Award-Winning Companies Build Their Culture From the Top Down, Bottom Up and Everywhere in Between


In the midst of his 17-year career with Houston-based D.E. Harvey Builders, Inc., Scott Oliver left the comfort of his job as a superintendent to take on a safety role. The firm had landed a 30-story Anadarko building, and part of the contract required a full-time safety coordinator to be onsite. Oliver’s previous experience working within a highly regulated chemical plant thrust him to the top of the list of employees well-suited to take on the position.

Reflecting back, Oliver characterizes Harvey Builders as expert builders with a pretty good safety program. “Now, we view ourselves as a safety company and our expertise is in construction,” he says. “We hold everyone personally accountable for their actions.”

That level of shared responsibility is achieved through the firm’s four safety pillars—attitude, assessment, accountability and action—all upholding the goal of zero accidents. Under that ideology, Harvey Builders’ 800-plus employees worked more than two million manhours last year with just one recordable incident. Their efforts earned the company a Pinnacle level National Safety Excellence Award from Associated Builders and Contractors (ABC).

Harvey Builders leads from the top when it comes to safety, and it works hard to ensure the messaging doesn’t get stale. Vice presidents and safety professionals rotate visits among the firm’s four offices (Bethesda, Md., and Austin, Houston and San Antonio, Texas) so the same safety messages and expectations can be covered from different perspectives—preventing employees from falling into the habit of listening, but not really hearing.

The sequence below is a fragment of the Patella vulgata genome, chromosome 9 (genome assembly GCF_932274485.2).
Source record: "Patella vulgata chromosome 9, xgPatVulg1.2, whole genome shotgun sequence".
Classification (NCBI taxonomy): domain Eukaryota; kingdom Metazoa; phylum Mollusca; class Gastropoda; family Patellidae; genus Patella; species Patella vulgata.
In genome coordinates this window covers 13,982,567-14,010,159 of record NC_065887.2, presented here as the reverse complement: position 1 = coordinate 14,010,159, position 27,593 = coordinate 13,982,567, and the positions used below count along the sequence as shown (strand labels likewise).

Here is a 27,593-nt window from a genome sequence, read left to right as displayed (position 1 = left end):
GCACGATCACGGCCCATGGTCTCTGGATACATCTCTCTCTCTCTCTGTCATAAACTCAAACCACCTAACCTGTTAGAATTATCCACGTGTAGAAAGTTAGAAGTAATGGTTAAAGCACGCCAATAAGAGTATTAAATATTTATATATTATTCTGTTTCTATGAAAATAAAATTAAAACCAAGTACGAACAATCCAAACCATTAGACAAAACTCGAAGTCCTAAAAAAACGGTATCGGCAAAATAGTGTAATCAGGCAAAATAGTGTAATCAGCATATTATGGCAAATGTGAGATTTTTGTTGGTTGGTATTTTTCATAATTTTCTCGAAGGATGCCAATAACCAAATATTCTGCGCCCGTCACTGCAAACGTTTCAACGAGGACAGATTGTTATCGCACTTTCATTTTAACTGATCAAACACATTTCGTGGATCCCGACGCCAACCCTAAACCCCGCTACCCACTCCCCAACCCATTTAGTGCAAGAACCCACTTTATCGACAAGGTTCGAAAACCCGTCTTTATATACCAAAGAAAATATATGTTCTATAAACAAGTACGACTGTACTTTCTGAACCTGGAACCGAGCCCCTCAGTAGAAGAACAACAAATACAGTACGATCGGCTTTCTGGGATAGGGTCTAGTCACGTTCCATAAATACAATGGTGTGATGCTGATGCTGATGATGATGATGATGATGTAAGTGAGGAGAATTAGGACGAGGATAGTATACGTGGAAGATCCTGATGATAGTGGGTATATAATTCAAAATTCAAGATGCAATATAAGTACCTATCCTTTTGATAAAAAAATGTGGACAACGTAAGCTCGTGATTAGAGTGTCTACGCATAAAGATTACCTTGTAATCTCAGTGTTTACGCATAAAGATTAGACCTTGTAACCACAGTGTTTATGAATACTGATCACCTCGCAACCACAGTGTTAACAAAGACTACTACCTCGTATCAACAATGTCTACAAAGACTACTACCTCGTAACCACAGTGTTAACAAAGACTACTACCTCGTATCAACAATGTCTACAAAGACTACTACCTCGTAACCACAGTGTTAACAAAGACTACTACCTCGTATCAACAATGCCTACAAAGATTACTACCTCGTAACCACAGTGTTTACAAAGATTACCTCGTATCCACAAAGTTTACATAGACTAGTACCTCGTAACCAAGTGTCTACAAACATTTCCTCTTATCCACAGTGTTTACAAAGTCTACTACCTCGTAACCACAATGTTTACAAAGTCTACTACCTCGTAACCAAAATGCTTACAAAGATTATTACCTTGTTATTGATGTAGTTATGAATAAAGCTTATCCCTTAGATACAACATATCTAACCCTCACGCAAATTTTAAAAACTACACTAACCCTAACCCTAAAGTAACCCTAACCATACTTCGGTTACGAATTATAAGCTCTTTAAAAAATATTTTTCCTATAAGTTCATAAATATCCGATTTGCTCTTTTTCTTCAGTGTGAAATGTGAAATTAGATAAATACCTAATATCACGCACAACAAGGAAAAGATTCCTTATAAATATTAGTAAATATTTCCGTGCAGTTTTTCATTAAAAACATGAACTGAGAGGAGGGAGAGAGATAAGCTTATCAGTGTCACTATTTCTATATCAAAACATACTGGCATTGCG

All of the company’s vice presidents are heavily involved in the safety program. And, as corporate safety director, Oliver spends 80 percent of his time in the field. “I’m not an office person,” he admits. “If you’re not in the trenches, you don’t know what’s going on.”

The company also is cognizant of the need to build its safety culture from the bottom up. Communication is emphasized through peer-to-peer reviews, jobsite safety meetings with hands-on training and a policy of empowering all employees to speak up if they see a hazard. Cleanliness and organization are underscored onsite, with ample safety signage explaining roles and evacuation procedures. And given the fact short service employees (with less than one year of experience) are 50 times more likely to get injured, Harvey Builders identifies them with a colored sticker or vest onsite to ensure they are always paired with a more seasoned worker for on-the-job training.

“The natural human instinct is to grow into the environment around you,” Oliver says. “We keep our safety program 80 percent positive and 20 percent negative. When you have a jobsite safety meeting, it can’t just be ‘don’t do this and don’t do that.’ The general consensus is the quality of work and types of accidents worsen when the message is so negative.”

In contrast, positive reinforcement aids production, and a happy jobsite leads to more communication, which leads to fewer safety incidents. Harvey Builders has many recognition programs and, importantly, they vary from site to site. The objective is for project teams to think outside the box when coming up with employee rewards.

Additionally, Oliver cautions against waiting until the end of a project to celebrate safety milestones. “If you’re building a 30-story building, have a celebration after the first 10 floors are done,” he says. “Construction workers are accustomed to short-term goals, so make sure safety goals don’t get lost with timelines that are too far out there.”